DoJ: why Microsoft must be split

Conduct remedies argued as being inadequate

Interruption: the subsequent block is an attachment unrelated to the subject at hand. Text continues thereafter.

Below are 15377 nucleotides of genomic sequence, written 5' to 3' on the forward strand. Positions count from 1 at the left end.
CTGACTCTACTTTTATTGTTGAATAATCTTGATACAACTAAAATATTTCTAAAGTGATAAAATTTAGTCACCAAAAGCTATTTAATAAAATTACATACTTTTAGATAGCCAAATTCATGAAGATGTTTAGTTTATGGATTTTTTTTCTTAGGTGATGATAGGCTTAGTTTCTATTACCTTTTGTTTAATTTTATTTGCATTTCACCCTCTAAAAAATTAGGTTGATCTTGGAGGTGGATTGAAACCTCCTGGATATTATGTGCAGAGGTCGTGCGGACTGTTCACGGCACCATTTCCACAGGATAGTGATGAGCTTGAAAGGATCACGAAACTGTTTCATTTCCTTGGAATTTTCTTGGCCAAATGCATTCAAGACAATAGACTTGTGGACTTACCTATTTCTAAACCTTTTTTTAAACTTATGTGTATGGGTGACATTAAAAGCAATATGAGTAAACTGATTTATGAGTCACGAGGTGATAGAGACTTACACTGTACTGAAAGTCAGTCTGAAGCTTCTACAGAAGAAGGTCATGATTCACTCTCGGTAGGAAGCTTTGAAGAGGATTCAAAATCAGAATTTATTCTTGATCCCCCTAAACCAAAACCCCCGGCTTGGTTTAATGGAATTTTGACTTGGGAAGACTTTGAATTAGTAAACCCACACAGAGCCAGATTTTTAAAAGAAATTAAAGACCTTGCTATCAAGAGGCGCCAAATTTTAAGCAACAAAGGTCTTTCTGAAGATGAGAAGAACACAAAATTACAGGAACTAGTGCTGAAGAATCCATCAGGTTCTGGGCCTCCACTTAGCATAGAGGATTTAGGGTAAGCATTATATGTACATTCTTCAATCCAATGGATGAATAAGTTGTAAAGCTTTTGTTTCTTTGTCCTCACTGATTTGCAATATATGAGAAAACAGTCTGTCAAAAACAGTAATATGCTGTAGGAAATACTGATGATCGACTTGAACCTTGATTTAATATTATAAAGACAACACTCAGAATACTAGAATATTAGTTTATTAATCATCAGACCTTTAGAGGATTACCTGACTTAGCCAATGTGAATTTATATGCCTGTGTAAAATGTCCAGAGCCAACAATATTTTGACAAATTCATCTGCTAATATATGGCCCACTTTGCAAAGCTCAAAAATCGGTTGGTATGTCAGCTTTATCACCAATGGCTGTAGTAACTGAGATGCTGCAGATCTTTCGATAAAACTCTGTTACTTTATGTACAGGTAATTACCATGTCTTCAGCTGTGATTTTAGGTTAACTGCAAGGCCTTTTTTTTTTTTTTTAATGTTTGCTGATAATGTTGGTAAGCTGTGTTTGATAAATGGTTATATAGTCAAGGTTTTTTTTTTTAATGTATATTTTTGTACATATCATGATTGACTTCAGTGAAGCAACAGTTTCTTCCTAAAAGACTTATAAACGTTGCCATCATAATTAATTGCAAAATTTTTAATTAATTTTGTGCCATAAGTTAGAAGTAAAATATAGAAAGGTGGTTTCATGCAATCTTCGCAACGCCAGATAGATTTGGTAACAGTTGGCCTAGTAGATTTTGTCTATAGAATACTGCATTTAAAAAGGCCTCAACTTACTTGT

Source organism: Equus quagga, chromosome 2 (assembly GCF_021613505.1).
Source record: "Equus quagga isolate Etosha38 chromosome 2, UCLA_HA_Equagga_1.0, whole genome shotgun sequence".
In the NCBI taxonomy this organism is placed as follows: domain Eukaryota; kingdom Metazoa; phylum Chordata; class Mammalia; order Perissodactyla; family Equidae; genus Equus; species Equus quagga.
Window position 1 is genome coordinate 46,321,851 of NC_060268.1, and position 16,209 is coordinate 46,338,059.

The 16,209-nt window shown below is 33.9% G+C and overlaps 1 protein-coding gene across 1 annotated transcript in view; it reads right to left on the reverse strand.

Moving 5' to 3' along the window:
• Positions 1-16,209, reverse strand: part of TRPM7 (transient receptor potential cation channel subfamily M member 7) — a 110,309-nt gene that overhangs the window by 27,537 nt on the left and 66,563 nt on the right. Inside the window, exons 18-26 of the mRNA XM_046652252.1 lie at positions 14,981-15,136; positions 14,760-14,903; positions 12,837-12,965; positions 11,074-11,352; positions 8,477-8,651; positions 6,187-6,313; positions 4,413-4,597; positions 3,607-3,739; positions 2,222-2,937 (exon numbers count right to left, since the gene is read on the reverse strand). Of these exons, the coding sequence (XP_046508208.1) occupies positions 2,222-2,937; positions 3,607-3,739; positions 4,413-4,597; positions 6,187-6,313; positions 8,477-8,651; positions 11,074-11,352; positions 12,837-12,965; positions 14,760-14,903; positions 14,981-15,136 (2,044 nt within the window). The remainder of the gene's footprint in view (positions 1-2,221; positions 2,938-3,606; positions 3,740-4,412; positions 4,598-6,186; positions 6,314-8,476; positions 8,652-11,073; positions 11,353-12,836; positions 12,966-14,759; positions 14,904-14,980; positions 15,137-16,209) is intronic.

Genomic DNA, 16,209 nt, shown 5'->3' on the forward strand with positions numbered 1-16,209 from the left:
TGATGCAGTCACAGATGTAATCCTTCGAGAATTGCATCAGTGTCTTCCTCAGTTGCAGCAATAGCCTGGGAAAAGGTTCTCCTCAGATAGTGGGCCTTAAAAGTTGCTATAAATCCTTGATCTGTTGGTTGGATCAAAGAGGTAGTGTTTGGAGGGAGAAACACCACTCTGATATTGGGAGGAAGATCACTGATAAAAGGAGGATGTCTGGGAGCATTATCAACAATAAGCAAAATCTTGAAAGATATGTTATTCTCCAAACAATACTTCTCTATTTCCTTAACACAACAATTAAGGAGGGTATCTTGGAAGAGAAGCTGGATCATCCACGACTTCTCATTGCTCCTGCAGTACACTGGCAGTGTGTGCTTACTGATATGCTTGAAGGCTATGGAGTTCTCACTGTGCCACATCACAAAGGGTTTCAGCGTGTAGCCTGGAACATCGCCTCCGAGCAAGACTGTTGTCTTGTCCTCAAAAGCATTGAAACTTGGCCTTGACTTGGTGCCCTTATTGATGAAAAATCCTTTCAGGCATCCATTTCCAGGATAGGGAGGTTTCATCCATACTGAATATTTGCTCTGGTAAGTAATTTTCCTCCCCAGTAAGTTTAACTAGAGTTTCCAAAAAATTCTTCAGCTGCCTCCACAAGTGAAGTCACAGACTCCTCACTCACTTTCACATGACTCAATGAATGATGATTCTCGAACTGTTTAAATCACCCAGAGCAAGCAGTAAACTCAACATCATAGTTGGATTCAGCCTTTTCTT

Analysis After some delay, the Department of Justice and the Plaintiff States have now released a Memorandum in support of the proposed final judgment being entered against Microsoft, together with five of six declarations from experts to support the plaintiffs' case. The Memorandum fills in gaps and provides the rationale in a useful way. It provides a solid basis for the proposed Final Judgment, and will make it difficult for it to be overturned on appeal. It could also save Judge Jackson a great deal of work, since if he chooses, he could now broadly go along with the winners' views, perhaps adding or subtracting a little here and there. All the indications are that he would have no qualms about ordering the breakup of Microsoft. The Memorandum points out that "the remedy for a violation of the antitrust laws should (1) prevent the continuation or recurrence of conduct found to be unlawful and (2) repair the damage to competition in the affected markets." Why breakup is needed The limits of conduct remedies are examined and it is found that they would require an excessive regulatory burden, and that they would not rectify the harm that had been done to the competition. It was decided not to ask for Microsoft to be split by creating two or more "operating system companies, each with access to the Windows operating systems (including successors now under development)". The alternative was a split by product group, with interwoven conduct remedies. Several times there's a hint of a joke, when the DoJ points out how the course of action that it proposes would increase Microsoft's "innovation" possibilities, but it's a joke that hard-core Microsofties will find hard to understand. One of the innovations made possible, the DoJ says, would be MS Office for Linux. With no Windows monopoly to protect, such a product would not be inconceivable, but its acceptance by any substantial numbers of present Linux users must be in considerable doubt. Then there's the jolly suggestion that MS Office could become an alternative platform, just as Microsoft was screaming was going to happen with Netscape Navigator and Java. The DoJ even spells out for Microsoft how this could be done: developers could be encouraged to write to Microsoft's fully-exposed APIs, and to make Office available for non-Microsoft platforms. With MS Office being dominant, the apps company could develop what in some ways might become a rival platform to Windows. More to it than manners A memorable paragraph states: "Microsoft's conduct past and present is not merely (as Mr. Ballmer would have it) .bad social graces'. Microsoft's conduct demonstrates its ability and intent to manipulate the boundaries and interrelationships between operating systems and applications for anticompetitive purposes. It is to eliminate the ability and incentive to engage in such conduct, and to restore competitive conditions, to which the proposed Final Judgment is directed. The DoJ calls on the court to use its "equitable powers" to make "the remedy... reasonably related to the wrong" and after some well-phrased argument that looks as though it is intended for the Supreme Court, concludes that "Microsoft succeeded in its objective and harmed both competition and consumers". The Memorandum moves on briskly to legal matters, and says that "Permanent injunctive relief ordered in a Sherman Act case must be both forward-looking and remedial. The decree must (i) end the violation, (ii) .avoid a recurrence of the violation and others like it and (iii) restore competition in the market." Furthermore, the injunctive relief must ensure that the defendant cannot benefit in the future from the harm to competition caused by its illegal conduct in the past... and "so far as practicable... denied future benefits from [its] forbidden conduct". Blocking the middleware threat The DoJ expresses concern that if Microsoft is not carved up and adequately constrained by conduct remedies, it could develop what the DoJ calls "middleware technologies", like voice recognition, media streaming and/or email software, using the same anticompetitive methods revealed at trial. MS Office could become a killer app, the DoJ suggests. Then there's middleware threats to servers. Finally, the DoJ mentions that with hand-held computers, "Microsoft is positioned to crush that threat to its operating system monopoly because those devices, like server-based middleware, need to be able to interoperate effectively with Microsoft's products, and Microsoft is able to prevent or hinder that interoperation." The Memorandum continues with a discussion of the reasonableness of the structural remedy, and how this would help consumers and ultimately not harm Microsoft's shareholders. What the DoJ omits to mention, is how much Microsoft's pride would be wounded by the split. ® Complete Register Trial coverage

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